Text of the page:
Toni Says: Why Is My Medicare Premium an Extra $506?


Dear Toni,

My husband John and I need your guidance because I believe I have made a mistake enrolling in Medicare. This April, John was laid off from a company he was employed with for 20+ years and lost his employer health insurance. John is a Veteran and is receiving his healthcare from the VA, so he did not have to enroll in Medicare and his healthcare is not costing us anything.

I have enrolled in Medicare since I am turning 65 in July but am not sure if I enrolled properly, because my Medicare is costing me an extra $506 for Medicare Part A and $164.90 for Medicare Part B? I thought Medicare Part A was free.

I have not worked very much since we married 40 years ago. I was a stay-at-home Mom and now, I am the caretaker for John’s elderly parents. Please explain what I should do to correct my Medicare mistake. Thank you, Susan from Cleveland, Ohio

Hello Susan:

Most Americans do not realize that they must work a certain amount of time and pay employment taxes to have Medicare Part A with no premium. This is most likely the cause of your problem and the Toni Says® Medicare team can help you resolve this issue.

To qualify for Medicare Part A at no cost, you must have worked and paid Social Security and Medicare taxes from your payroll check for 10 years or 40 quarters (paying taxes). If you paid Medicare taxes for 30-39 quarters not 40 quarters, then the standard Part A premium is $278 each month. If you paid Medicare taxes for less than 30 quarters, the premium for Medicare Part A is $506 each month.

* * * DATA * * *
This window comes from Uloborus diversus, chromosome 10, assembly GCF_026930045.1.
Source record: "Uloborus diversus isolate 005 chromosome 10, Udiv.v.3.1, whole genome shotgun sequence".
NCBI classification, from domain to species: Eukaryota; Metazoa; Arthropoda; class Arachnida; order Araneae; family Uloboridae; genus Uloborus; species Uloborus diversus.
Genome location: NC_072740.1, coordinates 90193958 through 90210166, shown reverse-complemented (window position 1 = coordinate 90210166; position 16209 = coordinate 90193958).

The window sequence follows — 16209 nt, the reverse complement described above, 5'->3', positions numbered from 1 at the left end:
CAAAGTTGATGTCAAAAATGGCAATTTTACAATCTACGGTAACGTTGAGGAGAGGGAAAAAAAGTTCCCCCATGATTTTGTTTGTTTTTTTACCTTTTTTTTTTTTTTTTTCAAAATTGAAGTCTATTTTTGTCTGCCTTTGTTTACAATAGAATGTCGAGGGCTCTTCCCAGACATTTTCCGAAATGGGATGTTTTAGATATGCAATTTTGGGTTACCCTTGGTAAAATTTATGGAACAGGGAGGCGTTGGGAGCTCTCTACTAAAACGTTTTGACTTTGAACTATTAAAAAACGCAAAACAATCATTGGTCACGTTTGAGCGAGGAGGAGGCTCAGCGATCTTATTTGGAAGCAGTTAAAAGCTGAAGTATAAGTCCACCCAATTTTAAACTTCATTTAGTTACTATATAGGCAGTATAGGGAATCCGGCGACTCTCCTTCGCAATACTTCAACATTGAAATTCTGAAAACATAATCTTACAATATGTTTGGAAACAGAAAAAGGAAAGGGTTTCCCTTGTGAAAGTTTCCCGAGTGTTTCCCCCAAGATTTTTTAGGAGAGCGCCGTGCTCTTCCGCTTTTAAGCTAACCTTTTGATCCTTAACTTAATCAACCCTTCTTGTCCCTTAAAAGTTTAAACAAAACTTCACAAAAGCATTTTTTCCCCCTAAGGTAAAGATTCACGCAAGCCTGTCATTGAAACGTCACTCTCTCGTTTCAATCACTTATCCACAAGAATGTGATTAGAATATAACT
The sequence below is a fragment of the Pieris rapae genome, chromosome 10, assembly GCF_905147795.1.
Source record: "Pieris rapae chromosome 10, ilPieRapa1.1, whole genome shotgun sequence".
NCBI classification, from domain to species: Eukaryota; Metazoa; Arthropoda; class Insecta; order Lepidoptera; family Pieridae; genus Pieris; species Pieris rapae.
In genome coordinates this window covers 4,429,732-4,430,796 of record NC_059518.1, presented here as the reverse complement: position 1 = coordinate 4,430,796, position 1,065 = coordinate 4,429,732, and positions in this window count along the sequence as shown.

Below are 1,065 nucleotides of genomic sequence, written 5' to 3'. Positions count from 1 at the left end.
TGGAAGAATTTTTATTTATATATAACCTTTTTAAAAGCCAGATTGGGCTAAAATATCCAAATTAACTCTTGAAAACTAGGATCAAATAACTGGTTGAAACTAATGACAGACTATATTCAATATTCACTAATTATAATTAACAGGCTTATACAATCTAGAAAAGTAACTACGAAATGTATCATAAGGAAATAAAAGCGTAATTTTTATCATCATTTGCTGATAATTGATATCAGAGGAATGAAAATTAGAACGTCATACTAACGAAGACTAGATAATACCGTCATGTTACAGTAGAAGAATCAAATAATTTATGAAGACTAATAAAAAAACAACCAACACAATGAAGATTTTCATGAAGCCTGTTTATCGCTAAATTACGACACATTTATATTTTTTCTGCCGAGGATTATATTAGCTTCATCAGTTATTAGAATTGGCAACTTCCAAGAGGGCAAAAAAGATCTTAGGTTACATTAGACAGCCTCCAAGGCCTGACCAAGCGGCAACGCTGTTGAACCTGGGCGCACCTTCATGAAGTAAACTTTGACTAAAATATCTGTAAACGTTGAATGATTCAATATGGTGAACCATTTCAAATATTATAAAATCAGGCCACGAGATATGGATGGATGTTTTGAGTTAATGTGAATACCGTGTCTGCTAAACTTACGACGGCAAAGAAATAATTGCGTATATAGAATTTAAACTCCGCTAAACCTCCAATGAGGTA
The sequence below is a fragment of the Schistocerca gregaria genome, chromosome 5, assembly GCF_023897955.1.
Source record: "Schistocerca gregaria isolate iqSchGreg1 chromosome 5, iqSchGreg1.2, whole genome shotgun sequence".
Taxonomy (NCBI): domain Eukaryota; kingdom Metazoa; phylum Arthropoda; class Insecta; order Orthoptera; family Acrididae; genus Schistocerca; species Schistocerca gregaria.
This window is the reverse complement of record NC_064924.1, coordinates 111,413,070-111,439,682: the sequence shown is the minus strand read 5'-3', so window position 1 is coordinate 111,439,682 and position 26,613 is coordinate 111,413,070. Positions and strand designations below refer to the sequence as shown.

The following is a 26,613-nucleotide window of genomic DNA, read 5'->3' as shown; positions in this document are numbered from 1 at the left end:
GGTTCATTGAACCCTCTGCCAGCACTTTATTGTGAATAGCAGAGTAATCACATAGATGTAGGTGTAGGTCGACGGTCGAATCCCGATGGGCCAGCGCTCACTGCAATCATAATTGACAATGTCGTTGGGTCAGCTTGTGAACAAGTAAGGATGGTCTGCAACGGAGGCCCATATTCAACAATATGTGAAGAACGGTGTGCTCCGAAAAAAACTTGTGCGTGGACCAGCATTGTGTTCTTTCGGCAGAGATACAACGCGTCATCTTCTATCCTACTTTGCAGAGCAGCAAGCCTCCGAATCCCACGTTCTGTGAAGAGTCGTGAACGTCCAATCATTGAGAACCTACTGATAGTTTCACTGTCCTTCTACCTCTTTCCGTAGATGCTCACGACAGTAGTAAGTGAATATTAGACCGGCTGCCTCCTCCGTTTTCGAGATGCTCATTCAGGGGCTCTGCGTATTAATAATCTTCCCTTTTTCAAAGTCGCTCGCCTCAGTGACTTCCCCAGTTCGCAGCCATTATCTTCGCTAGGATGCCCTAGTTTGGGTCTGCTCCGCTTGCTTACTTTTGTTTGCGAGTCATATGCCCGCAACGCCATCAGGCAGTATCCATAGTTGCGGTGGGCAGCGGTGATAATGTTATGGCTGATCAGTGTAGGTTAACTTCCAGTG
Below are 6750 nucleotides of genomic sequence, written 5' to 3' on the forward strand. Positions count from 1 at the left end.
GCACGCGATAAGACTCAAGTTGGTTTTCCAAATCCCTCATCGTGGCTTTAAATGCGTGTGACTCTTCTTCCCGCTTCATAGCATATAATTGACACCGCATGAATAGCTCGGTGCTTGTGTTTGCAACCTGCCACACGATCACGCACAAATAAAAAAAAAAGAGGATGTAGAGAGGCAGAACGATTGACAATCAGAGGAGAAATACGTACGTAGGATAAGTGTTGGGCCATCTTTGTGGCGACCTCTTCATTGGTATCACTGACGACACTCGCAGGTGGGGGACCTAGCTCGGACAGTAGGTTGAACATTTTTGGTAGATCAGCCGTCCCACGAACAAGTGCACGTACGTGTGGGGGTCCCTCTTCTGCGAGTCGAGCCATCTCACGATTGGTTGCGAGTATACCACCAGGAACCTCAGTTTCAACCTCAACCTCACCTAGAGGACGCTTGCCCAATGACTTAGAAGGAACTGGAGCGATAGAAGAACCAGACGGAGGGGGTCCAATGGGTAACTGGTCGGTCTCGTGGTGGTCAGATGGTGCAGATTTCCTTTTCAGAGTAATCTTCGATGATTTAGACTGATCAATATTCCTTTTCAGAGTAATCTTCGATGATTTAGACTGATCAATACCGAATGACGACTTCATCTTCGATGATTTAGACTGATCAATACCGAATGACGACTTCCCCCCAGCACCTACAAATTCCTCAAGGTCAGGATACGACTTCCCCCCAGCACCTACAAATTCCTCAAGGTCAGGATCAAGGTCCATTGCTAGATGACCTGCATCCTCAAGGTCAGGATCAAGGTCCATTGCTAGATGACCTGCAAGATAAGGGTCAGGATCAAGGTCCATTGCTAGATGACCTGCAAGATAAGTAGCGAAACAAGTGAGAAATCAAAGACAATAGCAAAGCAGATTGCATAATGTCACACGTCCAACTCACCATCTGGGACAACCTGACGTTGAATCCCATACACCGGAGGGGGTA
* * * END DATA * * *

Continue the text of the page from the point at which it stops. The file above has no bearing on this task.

However, those who did not work or pay into the Social Security System for at least 10 years or 40 quarters but have been married for 10 years or more to an individual who has met these requirements, should apply for Medicare under their working spouse’s Social Security number. Susan, you should have applied under John’s account.

My advice to you Susan would be to contact your local Social Security office, since it is the government office which enrolls America in Medicare. Explain to Social Security that you have always been a stay-at-home spouse, but your husband has worked enough quarters to qualify. Tell the Social Security representative that you need to appeal your Medicare Part A premium of $506 because you have always been a stay-at home spouse and that your husband worked enough quarters to qualify for Medicare. So, you are seeking premium-free Medicare Part A and need help to do that.

Social Security will look over your husband’s Social Security accounts and verify with the IRS that he has enough quarters to qualify for premium-free Medicare Part A. Be prepared to provide a certified marriage license showing you are married. You will have to provide the original certified marriage license (not a copy) to Social Security.

If one did not work enough quarters or is married to a spouse that did not work enough quarters, they will have to pay for their Medicare Part A premium. Don’t forget how important working and paying taxes for 40 quarters is to enroll in Medicare!

What you don’t know about enrolling in Medicare WILL hurt you. Chapter 1 of Toni’s Medicare Survival Guide Advanced edition can help you avoid problems like Susan’s.

Have a Medicare question, call the Toni Says Medicare hotline at 832/519-8664 or email at

Toni’s book “Medicare Survival Guide Advanced” edition is offering a $10 discount available to Toni Says® readers and their friends at and Visit to listen to Toni’s Medicare Moments podcasts.